Jason Forrest is the author of Leadership Sales Coaching: Transforming from Manager to Coach, which appeared on the Selling Power list of Best Books for Sales Success in 2013. In this exclusive Q&A, Forrest shares some of his expert advice for sales managers.
1) What’s one of the most common questions you get from sales managers about how they can improve?
A common question is how to motivate salespeople to consistently practice the right behaviors. It’s one thing to get reps fired up and temporarily pursue the right behaviors, but it’s very different to drive them to want to make changes because they believe it’s the best thing for them.
When motivating reps, avoid fear-based tactics. Instead, inspire them. The “do this or else” approach will elicit the correct behavior only when you’re watching. Remember that information without a change in behavior is useless. The most effective, long-lasting way to change behavior is to change beliefs. If we can change what people see (and therefore what they believe), we can change how they behave, because beliefs drive emotions, emotions drive behaviors, and behaviors drive results.
2) What’s the relationship between emotion and motivation?
It’s not enough to know what your reps want to achieve; find out why that goal is important to them. A good sales manager already knows that a rep wants to take her family to Disneyland, for example. There’s an emotional force driving the rep to take steps to achieve that particular goal. The reason the rep stays late and makes extra phone calls is because she’s placing value in connecting with her daughter and seeing her eyes light up when she gets to meet her favorite Disney characters. That’s what sales managers need to tap into.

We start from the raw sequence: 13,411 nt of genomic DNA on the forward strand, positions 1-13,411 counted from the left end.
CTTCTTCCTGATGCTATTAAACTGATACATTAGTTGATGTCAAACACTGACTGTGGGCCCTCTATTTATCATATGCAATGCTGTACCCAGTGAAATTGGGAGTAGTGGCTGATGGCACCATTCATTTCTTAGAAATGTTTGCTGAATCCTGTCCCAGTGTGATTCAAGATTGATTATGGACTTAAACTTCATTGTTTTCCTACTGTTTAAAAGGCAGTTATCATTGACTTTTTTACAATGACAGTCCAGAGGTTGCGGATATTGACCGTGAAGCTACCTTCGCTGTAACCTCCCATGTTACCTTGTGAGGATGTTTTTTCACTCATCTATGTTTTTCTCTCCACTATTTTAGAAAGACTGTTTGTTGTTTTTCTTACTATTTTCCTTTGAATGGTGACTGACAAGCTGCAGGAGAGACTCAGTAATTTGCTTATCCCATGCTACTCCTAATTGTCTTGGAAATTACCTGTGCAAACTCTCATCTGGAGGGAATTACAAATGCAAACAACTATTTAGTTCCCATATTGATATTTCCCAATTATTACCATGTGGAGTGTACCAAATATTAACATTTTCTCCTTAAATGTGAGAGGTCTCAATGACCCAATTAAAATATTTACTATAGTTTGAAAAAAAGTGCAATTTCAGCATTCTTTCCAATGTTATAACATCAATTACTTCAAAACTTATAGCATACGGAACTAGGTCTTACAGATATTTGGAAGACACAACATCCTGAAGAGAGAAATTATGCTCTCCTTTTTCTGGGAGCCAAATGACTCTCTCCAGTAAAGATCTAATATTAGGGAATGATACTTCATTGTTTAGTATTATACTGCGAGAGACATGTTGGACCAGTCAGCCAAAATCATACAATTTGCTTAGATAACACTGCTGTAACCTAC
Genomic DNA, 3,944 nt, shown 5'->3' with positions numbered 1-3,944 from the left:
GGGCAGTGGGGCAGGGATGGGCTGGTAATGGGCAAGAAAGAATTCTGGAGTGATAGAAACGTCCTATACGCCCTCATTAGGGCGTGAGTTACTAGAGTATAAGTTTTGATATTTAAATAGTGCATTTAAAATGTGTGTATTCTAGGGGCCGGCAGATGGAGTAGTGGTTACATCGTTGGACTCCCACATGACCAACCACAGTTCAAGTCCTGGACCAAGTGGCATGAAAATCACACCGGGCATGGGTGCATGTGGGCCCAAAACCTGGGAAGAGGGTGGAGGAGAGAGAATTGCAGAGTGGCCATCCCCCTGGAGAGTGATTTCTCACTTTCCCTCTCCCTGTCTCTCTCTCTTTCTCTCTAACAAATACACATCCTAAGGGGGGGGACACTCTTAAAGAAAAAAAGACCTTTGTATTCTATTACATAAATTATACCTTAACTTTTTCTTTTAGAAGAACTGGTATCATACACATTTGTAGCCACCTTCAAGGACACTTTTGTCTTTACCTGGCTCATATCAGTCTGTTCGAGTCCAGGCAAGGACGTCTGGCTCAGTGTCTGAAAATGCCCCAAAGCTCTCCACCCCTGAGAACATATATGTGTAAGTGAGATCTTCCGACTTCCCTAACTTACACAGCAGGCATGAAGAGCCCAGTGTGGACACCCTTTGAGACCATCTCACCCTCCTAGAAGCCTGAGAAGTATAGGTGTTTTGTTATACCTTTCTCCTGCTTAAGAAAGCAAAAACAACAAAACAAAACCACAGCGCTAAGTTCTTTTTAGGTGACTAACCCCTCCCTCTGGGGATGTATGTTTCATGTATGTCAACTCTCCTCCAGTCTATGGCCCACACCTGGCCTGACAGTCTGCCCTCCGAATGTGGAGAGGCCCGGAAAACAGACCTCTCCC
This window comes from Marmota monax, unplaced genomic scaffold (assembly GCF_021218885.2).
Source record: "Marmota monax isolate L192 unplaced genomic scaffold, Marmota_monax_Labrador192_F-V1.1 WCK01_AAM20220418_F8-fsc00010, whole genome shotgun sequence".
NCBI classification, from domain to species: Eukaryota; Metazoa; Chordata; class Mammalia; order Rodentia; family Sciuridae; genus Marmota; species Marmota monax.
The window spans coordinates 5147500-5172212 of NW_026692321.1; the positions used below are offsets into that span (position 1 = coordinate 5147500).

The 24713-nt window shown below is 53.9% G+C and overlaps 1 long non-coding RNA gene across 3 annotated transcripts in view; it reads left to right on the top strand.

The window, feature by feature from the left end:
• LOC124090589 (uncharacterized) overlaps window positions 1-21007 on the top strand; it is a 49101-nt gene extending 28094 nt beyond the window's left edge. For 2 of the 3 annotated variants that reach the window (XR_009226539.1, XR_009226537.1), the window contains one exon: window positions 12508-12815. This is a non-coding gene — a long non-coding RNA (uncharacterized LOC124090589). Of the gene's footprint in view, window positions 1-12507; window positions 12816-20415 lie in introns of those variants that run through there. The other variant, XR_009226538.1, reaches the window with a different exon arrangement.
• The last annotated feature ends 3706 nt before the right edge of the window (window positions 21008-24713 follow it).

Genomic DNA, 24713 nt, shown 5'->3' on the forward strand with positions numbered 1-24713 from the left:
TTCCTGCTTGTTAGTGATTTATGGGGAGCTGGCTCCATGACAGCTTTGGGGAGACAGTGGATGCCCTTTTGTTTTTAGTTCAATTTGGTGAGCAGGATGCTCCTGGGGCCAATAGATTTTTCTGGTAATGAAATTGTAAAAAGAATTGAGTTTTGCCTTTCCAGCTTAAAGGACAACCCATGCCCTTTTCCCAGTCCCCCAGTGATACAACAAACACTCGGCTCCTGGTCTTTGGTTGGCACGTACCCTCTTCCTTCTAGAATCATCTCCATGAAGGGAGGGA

3) What’s one personality trait a sales manager needs in order to succeed?
Strong emotional intelligence is very important. When sales managers understand their own emotion, they’re better able to maintain their cool and not get defensive or overly worked up in difficult situations.
4) Do you believe reps can become great sales managers?
I think it will become more common for sales professionals to move up the ranks to sales management. The old-school mentality is that a good sales professional doesn’t make a good coach, because he or she is a lone wolf and competitive. But the truth is that it requires the same skills to coach as it does to sell. As a coach, you’re influencing reps based on their individual beliefs and ideas. You do the same thing with customers.
5) What are some trends you see for sales management in 2013?
I think managers will have to understand the art and science of selling as well as or better than their sales reps. They will need to be experts. Too many managers do not know the sales process inside and out. Sales coaches don’t have to be better at selling than sales professionals, but they should at least know the playbook so they can hold team members accountable. Sales managers cannot teach or hold someone accountable for something they themselves don’t understand. Leaders are mirrors. They don’t need to worry about being better than sales professionals at executing the sales process, they just need to know the playbook inside and out so that they can lead the team to a higher level.